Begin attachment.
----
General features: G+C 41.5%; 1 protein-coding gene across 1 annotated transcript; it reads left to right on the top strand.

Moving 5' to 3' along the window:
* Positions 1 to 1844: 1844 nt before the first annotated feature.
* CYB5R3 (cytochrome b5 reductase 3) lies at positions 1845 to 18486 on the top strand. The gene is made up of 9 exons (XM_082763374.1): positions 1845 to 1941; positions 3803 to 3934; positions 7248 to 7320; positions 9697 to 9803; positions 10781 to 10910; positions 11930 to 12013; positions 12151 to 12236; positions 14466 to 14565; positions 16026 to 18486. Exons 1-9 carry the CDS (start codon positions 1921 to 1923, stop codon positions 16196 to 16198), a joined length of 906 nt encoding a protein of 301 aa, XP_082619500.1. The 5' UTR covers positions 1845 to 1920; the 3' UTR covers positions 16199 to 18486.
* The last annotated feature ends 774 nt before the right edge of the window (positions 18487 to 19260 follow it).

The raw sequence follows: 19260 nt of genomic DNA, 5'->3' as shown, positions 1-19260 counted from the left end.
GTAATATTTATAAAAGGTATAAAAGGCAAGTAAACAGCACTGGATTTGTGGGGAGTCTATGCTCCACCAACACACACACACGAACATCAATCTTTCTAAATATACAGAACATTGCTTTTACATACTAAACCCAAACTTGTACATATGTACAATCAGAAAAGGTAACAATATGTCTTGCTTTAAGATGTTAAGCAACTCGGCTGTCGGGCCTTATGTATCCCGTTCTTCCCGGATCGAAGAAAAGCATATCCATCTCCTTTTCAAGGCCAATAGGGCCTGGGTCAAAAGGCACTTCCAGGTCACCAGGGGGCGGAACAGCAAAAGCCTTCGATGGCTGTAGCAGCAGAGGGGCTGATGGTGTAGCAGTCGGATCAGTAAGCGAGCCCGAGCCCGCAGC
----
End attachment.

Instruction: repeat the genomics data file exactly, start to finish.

General features: G+C 41.5%; 1 protein-coding gene across 1 annotated transcript; it reads left to right on the top strand.

Moving 5' to 3' along the window:
* Positions 1 to 1844: 1844 nt before the first annotated feature.
* CYB5R3 (cytochrome b5 reductase 3) lies at positions 1845 to 18486 on the top strand. The gene is made up of 9 exons (XM_082763374.1): positions 1845 to 1941; positions 3803 to 3934; positions 7248 to 7320; positions 9697 to 9803; positions 10781 to 10910; positions 11930 to 12013; positions 12151 to 12236; positions 14466 to 14565; positions 16026 to 18486. Exons 1-9 carry the CDS (start codon positions 1921 to 1923, stop codon positions 16196 to 16198), a joined length of 906 nt encoding a protein of 301 aa, XP_082619500.1. The 5' UTR covers positions 1845 to 1920; the 3' UTR covers positions 16199 to 18486.
* The last annotated feature ends 774 nt before the right edge of the window (positions 18487 to 19260 follow it).

The raw sequence follows: 19260 nt of genomic DNA, 5'->3' as shown, positions 1-19260 counted from the left end.
GTAATATTTATAAAAGGTATAAAAGGCAAGTAAACAGCACTGGATTTGTGGGGAGTCTATGCTCCACCAACACACACACACGAACATCAATCTTTCTAAATATACAGAACATTGCTTTTACATACTAAACCCAAACTTGTACATATGTACAATCAGAAAAGGTAACAATATGTCTTGCTTTAAGATGTTAAGCAACTCGGCTGTCGGGCCTTATGTATCCCGTTCTTCCCGGATCGAAGAAAAGCATATCCATCTCCTTTTCAAGGCCAATAGGGCCTGGGTCAAAAGGCACTTCCAGGTCACCAGGGGGCGGAACAGCAAAAGCCTTCGATGGCTGTAGCAGCAGAGGGGCTGATGGTGTAGCAGTCGGATCAGTAAGCGAGCCCGAGCCCGCAGC